What's it like to be a digital nomad right now?

Patrick Johnson
Written by Patrick Johnson
on March 27, 2020

In the 5 years that Xolo has existed, we’ve welcomed all kinds of customers who’ve signed up to start their business. However, a large group of them would consider themselves as digital nomads - independent workers who travel the world while doing excellent work for their clients and customers globally.

We’ve included quite a few of them in our customer stories through the years, and given the current situation in the world, we thought it was about time to check in and see how they’re getting on right now. We spoke to:

How are you managing during this turbulent time?

Michelle: Generally speaking, I'm doing well and things are still relatively normal here on the Gold Coast, Australia (panic buying of toilet paper and canned tomatoes set aside). I am concerned about my family in Spain and Germany though. Personally, I’ve been feeling quite anxious - the world seems to be changing rapidly and while I do believe there’s a chance for massive positive change, I feel uncertain about my business, financial stability, and living situation as a non-resident in this country. 

Michelle in Australia, photo by Caitlin Rose Taylor

James: We're managing ok, neither of us have gotten sick yet, so that's good at least! We're staying in touch with friends and family with Telegram groups and video calls and staying up to date with the news here from the daily WHO reports.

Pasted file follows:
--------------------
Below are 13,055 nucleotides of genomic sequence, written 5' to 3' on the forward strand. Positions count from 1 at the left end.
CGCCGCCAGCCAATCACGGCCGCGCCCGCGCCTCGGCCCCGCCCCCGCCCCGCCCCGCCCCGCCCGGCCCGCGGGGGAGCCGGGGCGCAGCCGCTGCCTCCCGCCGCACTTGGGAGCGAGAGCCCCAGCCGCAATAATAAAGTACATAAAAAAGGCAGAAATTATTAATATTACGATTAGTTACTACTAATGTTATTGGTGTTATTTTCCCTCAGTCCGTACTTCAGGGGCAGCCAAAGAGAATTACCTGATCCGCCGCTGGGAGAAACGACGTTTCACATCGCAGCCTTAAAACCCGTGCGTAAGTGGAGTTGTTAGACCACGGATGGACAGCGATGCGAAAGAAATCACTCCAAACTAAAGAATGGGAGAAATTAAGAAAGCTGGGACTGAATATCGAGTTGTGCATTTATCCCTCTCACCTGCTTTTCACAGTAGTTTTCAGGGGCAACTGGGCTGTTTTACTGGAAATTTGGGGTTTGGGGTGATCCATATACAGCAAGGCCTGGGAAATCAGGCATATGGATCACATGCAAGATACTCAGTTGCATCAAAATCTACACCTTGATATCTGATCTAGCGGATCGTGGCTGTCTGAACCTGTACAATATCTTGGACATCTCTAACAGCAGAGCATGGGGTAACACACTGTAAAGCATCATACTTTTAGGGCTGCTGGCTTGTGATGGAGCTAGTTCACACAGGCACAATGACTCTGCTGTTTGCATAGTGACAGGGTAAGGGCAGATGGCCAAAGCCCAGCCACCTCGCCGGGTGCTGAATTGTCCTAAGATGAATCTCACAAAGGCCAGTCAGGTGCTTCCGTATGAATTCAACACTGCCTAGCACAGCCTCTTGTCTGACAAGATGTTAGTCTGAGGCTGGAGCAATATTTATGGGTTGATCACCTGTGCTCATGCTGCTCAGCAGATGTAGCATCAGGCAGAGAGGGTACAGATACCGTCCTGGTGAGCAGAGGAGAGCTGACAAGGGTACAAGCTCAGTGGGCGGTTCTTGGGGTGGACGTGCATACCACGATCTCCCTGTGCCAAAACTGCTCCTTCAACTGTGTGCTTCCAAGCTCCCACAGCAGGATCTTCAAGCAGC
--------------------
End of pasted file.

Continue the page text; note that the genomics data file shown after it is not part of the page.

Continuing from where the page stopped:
Christoph: Just as always! I've been working remotely and location independently for years - and so does all my team of 9. We have our team meeting on Zoom every Wednesday morning. Just the first of our three annual team workations had to be cancelled: we wanted to meet for a week in Northern Cyprus at the end of March. Now we're all looking forward to seeing each other in July in Tallinn! Especially the two new employees who none of us have seen in real life so far.

Where are you staying? And was it forced or by choice?

Michelle: I just moved to Australia about a month ago - and am very grateful and lucky to now have my own long-term apartment here. Due to travel restrictions and cancelled flights, I’m technically stuck here, but I'm very grateful that it is here of all countries.

James: We are in Koh Lanta, Thailand. We had planned to visit here for a few weeks, but now we are here we're going to stay put until things get a bit better. Healthcare and infrastructure here are among the best in South East Asia, so we feel quite safe (relatively speaking).

Christoph: I'm staying in Muscat, Oman, until further notice. I had planned to visit this beautiful place for 18 days between my winter season stay in Southeast Asia and the team meeting. Now it turns out that this is the best possible place for me and my travel companion to live through these times. We have amazing friends here, we enjoy the culture, the legendary Arabic hospitality, the food, the weather and the landscape. And we have a great infrastructure to work from here just like normal.

Christoph soaking up some sun in Oman

Do you plan to travel anywhere else soon (and if it's possible)?